Cancer related fatigue (CRF) is a common problem suffered by many cancer survivors, including men with advanced prostate cancer. Whether the fatigue is a result of the cancer or of the treatment doesn’t really matter. What matters is that you are fatigued and unable to live your life as you wish.
CRF can affect us before, during, and after our treatment. Men with advanced prostate cancer will go on and off treatment, but somehow we seem to always be affected by fatigue. According to the National Comprehensive Cancer Network (NCCN), “Fatigue is by far the most common—and for many the most distressing—symptom affecting people with cancer. At its worst, cancer-related fatigue is a draining, unrelenting exhaustion that impedes the ability to enjoy life and carry out daily activities.” (Fighting Cancer Fatigue. National Comprehensive Cancer Network Web site. .)
How to help control CRF is a constant issue in the care of cancer survivors. One possibility worthy of consideration is using acupuncture combined with holistic education to relieve CRF.
A very small study was published in BMC Complementary and Alternative Medicine (Johnston MF, Hays RD, Subramanian SK, et al. Patient education integrated with acupuncture for relief of cancer-related fatigue randomized controlled feasibility study. BMC Complement Altern Med. 2011;11:49) which studied breast cancer survivors in a pilot randomized controlled trial.
The researchers studied 12 participants: 5 participants for the treatment group and 7 participants for the control group (the study was small because of the researchers difficultly accruing participants)!
The study participants were 18 to 65 years (mean age of the participants was 54 years), finished with their primary therapy and free of breast cancer, and experiencing cancer-related fatigue with a score of 4 or greater on the Brief Fatigue Inventory. Persons with depression, severe anemia at intake, or severe limitations in physical functioning were excluded; however, persons with other potential causes of fatigue, such as hepatitis or hypothyroidism, were not excluded.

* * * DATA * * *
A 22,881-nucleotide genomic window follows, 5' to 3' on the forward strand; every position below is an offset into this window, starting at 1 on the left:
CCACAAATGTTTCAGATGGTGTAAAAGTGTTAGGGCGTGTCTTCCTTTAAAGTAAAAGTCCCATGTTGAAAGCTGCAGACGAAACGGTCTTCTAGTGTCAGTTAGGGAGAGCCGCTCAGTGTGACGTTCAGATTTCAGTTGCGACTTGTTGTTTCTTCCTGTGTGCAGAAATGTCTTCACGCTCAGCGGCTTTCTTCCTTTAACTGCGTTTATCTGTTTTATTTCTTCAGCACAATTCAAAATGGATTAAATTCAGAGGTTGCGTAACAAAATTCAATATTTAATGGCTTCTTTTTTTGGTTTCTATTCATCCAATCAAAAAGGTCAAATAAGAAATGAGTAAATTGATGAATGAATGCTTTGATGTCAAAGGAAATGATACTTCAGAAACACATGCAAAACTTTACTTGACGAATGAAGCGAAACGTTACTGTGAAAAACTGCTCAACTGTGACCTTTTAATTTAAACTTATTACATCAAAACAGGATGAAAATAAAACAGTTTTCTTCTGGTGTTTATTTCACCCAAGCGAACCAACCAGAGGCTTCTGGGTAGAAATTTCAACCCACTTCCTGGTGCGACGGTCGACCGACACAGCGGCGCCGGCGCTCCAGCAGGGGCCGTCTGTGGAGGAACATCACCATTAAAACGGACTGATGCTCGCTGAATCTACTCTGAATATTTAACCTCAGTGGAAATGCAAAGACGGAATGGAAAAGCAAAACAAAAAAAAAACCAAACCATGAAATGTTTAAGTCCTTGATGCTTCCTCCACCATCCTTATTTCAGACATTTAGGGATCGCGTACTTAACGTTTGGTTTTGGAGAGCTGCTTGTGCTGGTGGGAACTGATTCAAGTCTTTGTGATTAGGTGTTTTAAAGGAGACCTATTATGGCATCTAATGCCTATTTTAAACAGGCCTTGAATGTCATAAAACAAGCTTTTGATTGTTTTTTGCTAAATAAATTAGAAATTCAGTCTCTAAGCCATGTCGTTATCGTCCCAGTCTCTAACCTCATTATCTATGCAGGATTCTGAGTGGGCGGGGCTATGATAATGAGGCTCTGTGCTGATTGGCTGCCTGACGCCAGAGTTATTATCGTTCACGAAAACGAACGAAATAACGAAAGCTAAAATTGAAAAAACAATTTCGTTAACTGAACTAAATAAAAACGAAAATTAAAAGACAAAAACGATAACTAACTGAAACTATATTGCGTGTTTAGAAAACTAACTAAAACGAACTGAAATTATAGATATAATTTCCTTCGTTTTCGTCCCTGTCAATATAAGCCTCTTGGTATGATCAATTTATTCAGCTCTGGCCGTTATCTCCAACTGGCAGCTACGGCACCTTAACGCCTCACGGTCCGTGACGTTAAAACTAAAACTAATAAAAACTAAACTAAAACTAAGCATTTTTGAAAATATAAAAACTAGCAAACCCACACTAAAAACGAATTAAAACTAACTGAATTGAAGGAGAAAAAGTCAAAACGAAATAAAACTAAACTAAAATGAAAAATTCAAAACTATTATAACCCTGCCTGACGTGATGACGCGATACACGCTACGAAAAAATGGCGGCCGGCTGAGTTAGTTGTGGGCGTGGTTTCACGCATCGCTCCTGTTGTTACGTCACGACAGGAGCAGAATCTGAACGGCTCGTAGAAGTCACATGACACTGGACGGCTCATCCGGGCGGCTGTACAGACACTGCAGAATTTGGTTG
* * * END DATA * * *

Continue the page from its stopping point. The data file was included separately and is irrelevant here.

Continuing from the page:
In the study a clinician taught all the participants how to enhance their well being with exercise, relaxation techniques, and nutrition and dietary advice in four weekly education sessions.
The treatment group also received weekly acupuncture sessions for 8 weeks. There were no adverse effects from the acupuncture; there was no bruising, infection, and no incidences of fainting, panic, or disorientation. The control group received standard care. Both patient groups continued to see their personal physicians and receive pharmacologic and nonpharmacologic treatments as previously scheduled.
The results of the study showed that CRF was reduced by 66% among the study participants in the treatment group. The researchers believe that the intervention they used, which included patient education, was more beneficial than a treatment limited to acupuncture alone because effective self-care leads to significantly improved health.
Clearly, we need a larger study before concluding that a holistic approach joined with acupuncture can have a significant effect on CRF. However, to use acupuncture now should not cause any harm and might help relieve cancer related fatigue.
Joel T Nowak, M.A., M.S.W.